Ministers have admitted releasing yet more inaccurate information about their secret inquiries into the deaths of benefit claimants.
Last year, the Department for Work and Pensions stated, in a Freedom of Information Act (FoI) response, that it did not hold any records on deaths linked to, or partially caused by, the withdrawal or non-payment of disability benefits.
Mark Harper, the Conservative minister for disabled people, later told Disability News Service (DNS) that he did not “accept the premise” that DWP should collect and analyse reports of such deaths.
But the Liberal Democrat DWP minister Steve Webb appeared to contradict Harper when he said the following week that when the department becomes aware of worrying cases “they do get looked at”.
A DWP spokesman finally told DNS last October that it does carry out reviews into individual cases, where it is “appropriate”.
It then admitted, in another FoI response, that it had in fact carried out 60 secret reviews into benefit-related deaths since February 2012.
But in a response last week to a question from the veteran Labour MP Michael Meacher, Esther McVey, the Conservative employment minister, said the department had in fact carried out 49 “peer reviews relating to the death of a claimant”.
She refused to say how many of these reviews involved the sanctioning of claimants, and in how many cases DWP’s actions were found to be “inappropriate or incorrect”.
When the figure of 49 reviews was questioned by DNS, a DWP spokesman said: “The response to Mr Meacher was correct.
“The figure of 60 refers to the total number of peer reviews carried out – but only 49 of these related to cases where the claimant had died.
“We would like to take this opportunity to apologise for this mistake in the FoI response.”
The spokesman said McVey had refused to answer Meacher’s other questions because the inquiries were “internal reviews”.
He said: “There are no plans to publish the peer reviews or further details about them – the department considers that it would be highly inappropriate to publish what are private documents containing extremely personal information.”
Only two weeks ago, DWP was forced to clarify another McVey response to a question from a Labour MP.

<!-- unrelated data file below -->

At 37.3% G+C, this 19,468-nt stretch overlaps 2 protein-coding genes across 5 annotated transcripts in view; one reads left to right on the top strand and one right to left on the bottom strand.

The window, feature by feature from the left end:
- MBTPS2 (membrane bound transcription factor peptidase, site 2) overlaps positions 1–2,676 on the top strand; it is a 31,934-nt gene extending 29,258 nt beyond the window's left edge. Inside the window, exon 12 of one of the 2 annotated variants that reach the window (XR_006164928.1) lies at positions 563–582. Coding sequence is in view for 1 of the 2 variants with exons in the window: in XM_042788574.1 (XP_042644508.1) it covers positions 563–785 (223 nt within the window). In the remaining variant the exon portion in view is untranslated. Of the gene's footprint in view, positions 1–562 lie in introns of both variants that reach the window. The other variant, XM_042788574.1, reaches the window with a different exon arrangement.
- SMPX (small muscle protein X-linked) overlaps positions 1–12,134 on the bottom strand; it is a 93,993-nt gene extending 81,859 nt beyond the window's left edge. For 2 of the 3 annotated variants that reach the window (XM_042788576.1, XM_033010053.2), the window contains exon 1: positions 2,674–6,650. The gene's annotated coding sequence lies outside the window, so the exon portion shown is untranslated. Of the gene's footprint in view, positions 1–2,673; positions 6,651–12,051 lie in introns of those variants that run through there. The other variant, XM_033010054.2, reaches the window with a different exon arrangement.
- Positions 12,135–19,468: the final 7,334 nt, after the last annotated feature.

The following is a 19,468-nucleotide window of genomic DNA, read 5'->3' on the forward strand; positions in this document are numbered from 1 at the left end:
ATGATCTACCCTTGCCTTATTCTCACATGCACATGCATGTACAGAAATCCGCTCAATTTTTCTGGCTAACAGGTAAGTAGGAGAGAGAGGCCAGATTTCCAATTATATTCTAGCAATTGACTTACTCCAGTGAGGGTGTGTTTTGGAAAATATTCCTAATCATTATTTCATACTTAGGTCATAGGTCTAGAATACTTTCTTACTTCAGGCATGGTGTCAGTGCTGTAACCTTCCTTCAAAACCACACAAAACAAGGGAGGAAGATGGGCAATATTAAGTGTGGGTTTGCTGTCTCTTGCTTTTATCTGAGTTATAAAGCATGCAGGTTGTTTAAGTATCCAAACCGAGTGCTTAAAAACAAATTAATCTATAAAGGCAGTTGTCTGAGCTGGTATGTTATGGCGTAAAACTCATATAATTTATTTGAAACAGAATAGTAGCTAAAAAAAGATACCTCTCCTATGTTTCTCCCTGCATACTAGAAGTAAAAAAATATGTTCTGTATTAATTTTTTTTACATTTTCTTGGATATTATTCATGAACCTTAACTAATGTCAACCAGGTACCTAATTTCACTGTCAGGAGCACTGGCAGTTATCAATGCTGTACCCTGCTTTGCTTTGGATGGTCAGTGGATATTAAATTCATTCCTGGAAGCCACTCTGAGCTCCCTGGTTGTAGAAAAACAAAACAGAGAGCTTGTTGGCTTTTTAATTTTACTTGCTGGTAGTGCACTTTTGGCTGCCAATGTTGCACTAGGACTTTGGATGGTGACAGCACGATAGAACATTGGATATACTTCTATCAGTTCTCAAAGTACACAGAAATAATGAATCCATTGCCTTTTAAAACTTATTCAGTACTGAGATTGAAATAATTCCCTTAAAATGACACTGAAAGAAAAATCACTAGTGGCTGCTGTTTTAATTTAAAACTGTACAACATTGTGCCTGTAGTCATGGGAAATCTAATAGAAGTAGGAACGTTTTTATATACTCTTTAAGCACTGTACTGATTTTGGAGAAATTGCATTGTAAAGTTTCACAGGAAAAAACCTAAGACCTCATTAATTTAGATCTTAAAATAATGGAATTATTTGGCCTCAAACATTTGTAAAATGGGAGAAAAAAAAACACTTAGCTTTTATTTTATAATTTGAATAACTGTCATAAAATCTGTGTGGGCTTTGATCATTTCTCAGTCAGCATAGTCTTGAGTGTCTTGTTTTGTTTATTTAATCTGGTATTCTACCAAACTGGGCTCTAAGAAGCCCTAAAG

She had caused alarm and confusion after she told her Labour shadow Stephen Timms that it was not government policy to warn health or social services when vulnerable service-users were sanctioned.
But such procedures do exist, and are known as “core visit” procedures, and a DWP spokesman was forced to explain that McVey had “interpreted” Timms’ question to mean whether the government took any measures after a sanction was imposed, rather than before.
Coalition ministers have consistently denied any connection between their social security reforms and cuts, and the deaths of benefit claimants.
But there have been numerous reports of disabled people whose deaths have been linked by relatives and friends to the employment and support allowance (ESA) claim process, the refusal or removal of ESA and other benefits, and the DWP’s use of sanctions to temporarily remove benefits from a claimant.
John McArdle, co-founder of Black Triangle, said the government’s refusal to publish details of the reviews should be challenged on public interest grounds.
He said: “This is the opposite of open government and the DWP’s response is worthy of a tin-pot dictatorship.
“Were the findings of these investigations to reach the light of day the whole stinking edifice of Iain Duncan Smith’s so-called ‘welfare reforms’ would be brought crashing down as the deadly, tragic consequences of his policies would be laid bare in plain sight.